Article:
There is nothing better for your little ones than to repetitively bump into what you are trying to have them memorize. When my twins were learning the alphabet, we would hang up letters around the house that they were struggling to remember. We did the same thing with numbers, and ironically when we had guests come to our house, they joked that it looked like an airport terminal since we had “J 5” adhered to the door. Additionally, recognizing sight words are an important aspect of entering Kindergarten, so another idea is to label items around your house (e.g. couch, door, fan), so your children can see that fireplace starts with the letter F and so does flower.
4. Document Your Twins Abilities Differently
We all know our twins do not have the same brain functioning and that we shouldn’t compare them – we’ve heard it a million times. But, there have been many instances where I have asked, “what letter is this?” directed at Twin A, and Twin B responded. I made the mistake of assuming that Twin A also knew the answer, but learned my lesson when I sat down with my daughter’s one-on-one only to find out that they were having a hard time recalling different letters. After this, I created separate documentation notebooks for my daughters. In these notebooks, I wrote the numbers 0-10 and pointed to each digit, asking Twin A to tell me the number that appeared. I crossed the number out if she knew it and would circle it if she didn’t. Then, I did the same thing with Twin B. This helped me see what I still needed to work on separately with each of my girls.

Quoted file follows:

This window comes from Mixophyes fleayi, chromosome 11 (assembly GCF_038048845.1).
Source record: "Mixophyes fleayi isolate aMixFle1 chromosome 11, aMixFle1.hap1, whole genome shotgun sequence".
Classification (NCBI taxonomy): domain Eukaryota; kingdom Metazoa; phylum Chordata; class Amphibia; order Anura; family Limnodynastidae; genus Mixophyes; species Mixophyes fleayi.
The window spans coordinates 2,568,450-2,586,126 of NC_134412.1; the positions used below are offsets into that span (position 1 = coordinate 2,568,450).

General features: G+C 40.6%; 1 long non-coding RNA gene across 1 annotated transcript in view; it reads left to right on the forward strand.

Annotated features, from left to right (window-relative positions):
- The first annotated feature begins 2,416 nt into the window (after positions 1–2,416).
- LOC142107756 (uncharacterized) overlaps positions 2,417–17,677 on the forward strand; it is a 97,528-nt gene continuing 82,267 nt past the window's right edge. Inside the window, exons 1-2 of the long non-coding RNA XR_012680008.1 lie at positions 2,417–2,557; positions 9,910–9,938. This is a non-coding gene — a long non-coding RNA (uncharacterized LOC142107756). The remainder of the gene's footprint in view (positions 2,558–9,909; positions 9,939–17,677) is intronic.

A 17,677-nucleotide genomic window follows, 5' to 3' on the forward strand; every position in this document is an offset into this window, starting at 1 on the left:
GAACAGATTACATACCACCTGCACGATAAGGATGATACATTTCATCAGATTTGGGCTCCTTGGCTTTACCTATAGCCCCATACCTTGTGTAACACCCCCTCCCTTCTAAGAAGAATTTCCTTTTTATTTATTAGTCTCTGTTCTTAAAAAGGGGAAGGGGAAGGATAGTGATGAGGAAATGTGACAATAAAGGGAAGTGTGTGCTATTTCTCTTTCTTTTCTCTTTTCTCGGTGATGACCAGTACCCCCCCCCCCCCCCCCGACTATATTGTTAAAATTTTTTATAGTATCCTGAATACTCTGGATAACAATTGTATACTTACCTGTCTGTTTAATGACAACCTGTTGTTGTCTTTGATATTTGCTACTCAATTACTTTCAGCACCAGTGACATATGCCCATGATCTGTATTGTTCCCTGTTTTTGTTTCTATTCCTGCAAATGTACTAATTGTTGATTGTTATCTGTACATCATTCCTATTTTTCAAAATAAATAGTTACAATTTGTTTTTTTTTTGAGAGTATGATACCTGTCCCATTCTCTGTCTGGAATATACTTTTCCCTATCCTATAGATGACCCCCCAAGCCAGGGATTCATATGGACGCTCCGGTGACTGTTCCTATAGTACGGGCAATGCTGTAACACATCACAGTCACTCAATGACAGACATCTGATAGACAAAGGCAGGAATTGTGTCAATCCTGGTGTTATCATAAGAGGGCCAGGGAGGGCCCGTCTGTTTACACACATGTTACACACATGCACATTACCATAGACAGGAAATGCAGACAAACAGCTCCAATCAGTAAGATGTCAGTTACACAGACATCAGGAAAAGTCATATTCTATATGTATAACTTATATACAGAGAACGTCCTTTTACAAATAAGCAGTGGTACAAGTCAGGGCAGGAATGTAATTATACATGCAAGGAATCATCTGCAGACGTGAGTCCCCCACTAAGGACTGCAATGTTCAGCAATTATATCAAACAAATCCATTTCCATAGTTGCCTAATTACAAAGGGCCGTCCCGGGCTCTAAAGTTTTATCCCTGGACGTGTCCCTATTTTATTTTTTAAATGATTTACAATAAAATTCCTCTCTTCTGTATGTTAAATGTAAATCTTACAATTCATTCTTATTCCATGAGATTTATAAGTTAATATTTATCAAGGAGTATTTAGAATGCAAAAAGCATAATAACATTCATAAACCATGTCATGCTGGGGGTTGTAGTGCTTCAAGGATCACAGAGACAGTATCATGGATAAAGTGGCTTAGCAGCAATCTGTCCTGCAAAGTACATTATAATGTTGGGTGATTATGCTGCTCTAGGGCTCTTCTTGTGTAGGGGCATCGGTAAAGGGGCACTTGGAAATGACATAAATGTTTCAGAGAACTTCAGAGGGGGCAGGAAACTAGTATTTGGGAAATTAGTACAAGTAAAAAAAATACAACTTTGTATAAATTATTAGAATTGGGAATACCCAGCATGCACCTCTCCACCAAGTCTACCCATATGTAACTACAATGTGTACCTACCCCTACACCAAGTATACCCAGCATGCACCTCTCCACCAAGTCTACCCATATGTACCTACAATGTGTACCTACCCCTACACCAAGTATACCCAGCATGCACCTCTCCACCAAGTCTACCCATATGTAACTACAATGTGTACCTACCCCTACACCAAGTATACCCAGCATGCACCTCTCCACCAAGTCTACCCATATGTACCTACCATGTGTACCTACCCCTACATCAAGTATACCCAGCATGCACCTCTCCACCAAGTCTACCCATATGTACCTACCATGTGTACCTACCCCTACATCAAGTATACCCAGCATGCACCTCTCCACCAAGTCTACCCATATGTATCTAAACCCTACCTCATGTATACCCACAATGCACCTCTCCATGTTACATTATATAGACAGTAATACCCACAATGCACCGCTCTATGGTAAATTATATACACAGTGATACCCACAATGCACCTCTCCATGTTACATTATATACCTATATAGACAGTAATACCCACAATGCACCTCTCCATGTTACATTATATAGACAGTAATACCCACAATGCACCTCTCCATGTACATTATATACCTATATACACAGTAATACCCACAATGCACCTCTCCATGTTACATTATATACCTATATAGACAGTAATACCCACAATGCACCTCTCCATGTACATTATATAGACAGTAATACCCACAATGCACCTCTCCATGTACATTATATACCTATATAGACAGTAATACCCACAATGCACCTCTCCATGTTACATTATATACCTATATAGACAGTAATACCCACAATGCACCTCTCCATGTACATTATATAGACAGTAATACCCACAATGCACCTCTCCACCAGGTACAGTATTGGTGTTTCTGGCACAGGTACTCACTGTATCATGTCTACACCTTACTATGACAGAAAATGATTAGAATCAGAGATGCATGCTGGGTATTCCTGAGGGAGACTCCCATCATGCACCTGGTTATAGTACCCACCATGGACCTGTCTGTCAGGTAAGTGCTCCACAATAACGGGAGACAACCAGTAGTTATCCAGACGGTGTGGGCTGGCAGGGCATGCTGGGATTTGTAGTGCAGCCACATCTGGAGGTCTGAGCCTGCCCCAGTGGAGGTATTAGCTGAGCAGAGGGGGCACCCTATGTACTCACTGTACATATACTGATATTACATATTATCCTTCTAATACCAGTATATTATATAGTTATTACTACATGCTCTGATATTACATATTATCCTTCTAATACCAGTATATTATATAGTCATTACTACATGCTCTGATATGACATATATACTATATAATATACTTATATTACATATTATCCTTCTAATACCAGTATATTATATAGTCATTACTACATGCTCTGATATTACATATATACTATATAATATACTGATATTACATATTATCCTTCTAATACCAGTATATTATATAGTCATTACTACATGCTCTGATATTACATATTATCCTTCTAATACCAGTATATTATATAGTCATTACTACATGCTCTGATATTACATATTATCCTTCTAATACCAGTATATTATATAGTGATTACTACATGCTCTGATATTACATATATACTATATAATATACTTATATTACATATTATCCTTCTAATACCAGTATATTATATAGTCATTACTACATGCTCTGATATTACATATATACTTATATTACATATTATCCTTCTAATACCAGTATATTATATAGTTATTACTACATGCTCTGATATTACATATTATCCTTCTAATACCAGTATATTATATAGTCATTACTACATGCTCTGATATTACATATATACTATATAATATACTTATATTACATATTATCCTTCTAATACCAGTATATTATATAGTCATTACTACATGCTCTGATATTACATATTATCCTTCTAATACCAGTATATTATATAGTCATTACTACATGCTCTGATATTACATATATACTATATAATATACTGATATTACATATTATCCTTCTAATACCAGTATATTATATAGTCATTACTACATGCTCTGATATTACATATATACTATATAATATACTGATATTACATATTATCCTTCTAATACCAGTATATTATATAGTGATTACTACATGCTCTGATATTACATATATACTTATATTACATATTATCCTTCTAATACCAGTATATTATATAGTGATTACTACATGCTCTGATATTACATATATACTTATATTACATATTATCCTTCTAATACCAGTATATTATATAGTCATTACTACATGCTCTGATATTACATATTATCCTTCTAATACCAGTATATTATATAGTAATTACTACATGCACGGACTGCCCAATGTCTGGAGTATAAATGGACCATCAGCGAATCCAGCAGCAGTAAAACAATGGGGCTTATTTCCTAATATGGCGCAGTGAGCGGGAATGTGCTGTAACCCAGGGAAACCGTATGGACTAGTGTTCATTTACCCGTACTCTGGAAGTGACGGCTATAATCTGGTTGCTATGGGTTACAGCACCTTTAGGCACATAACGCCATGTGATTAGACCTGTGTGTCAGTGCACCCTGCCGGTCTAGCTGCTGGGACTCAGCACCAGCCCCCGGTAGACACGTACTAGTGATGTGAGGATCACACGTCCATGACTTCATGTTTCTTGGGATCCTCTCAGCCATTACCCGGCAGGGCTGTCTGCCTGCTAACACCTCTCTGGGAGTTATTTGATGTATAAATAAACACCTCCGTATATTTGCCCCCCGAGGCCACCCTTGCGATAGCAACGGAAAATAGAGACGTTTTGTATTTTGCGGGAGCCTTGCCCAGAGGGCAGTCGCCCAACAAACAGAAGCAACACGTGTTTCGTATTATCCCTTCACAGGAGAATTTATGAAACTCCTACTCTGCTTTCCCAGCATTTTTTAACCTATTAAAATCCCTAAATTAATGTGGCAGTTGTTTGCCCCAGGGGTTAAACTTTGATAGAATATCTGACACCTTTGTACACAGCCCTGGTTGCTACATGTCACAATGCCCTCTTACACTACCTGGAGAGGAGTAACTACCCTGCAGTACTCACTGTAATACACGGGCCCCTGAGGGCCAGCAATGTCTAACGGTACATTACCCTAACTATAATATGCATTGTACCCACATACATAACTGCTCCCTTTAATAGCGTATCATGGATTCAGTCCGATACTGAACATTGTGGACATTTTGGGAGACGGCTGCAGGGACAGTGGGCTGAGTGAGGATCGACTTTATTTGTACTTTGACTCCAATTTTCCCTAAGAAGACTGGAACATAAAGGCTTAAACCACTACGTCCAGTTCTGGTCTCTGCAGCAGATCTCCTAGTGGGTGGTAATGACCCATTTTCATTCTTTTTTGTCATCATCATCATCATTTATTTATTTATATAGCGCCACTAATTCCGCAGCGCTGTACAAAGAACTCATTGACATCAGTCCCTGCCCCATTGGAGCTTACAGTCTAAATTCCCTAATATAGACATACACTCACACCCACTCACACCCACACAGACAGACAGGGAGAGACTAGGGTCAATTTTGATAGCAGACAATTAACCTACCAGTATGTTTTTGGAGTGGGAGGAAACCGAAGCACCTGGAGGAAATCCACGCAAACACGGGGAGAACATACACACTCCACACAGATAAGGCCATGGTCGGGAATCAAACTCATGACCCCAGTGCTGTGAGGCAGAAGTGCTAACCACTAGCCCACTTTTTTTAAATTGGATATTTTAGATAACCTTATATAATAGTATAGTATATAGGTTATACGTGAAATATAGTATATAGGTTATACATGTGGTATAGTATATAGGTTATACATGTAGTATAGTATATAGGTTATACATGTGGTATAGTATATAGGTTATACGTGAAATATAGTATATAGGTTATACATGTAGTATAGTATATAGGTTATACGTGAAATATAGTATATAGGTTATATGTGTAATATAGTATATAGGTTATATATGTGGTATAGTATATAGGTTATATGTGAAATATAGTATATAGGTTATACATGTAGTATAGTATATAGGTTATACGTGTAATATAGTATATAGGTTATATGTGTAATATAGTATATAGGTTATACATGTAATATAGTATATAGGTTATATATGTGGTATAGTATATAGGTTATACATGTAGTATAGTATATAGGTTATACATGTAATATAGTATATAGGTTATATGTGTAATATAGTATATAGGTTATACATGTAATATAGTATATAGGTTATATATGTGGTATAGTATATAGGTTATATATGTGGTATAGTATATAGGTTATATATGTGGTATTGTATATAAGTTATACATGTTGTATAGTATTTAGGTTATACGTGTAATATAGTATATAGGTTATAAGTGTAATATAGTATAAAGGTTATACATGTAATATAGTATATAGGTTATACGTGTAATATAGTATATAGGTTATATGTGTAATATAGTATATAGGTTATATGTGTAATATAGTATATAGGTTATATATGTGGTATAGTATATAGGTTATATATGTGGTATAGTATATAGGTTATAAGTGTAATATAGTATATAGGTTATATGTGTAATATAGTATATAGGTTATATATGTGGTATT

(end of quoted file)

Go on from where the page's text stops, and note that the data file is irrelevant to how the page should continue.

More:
5. Practice Fine Motor Skills
Everything from cutting with scissors to holding markers, crayons, pencils, and paint brushes. Even writing on the Magna Doodle and peeling and adhering stickers are all great ways to strengthen your child’s fine motor skills (in other words, the development of the hand muscles). My kids enjoy strengthening their grip using out-of-the-ordinary tools such as zig zag scissors, glitter markers, or smencils.
6. Arts and Crafts
Any skill you are working on with your child – alphabet practice, recognizing numbers, identifying shapes and colors, detecting patterns – can be reinforced with arts and crafts. For example, you can create patterns using stickers and then have your children create their own pattern. Or, if you are working on the number 6, you could have your child glue six pom poms to a printed number 6. You can find a gazillion arts and crafts teaching ideas on Pinterest or even by conducting a quick Google search on the topic you are currently focusing on with your twins.
While preschoolers may not always grasp concepts quickly or at the same pace, my twin’s natural love of learning is contagious in our house and I am going to keep promoting this love for as long as I can!
Lori Cavallario and her husband live in northern NJ with their three daughters, 4-year-old identical twins and a 1-year-old singleton. After her twins were born at 31 weeks, she became a parent/family advisor in the NICU where her daughters spent 6 weeks. Her role includes supporting and comforting families while in the NICU, becoming a parent buddy, and designing programs for NICU families. She has a background in public relations, event planning, and a Master’s Degree in Elementary Education. Now, as a stay-at-home mom, she can be found planning extravagant themed birthday parties – (check out Twinvite Designs), making Pinterest recipes, and teaching her twincesses how to do crafts.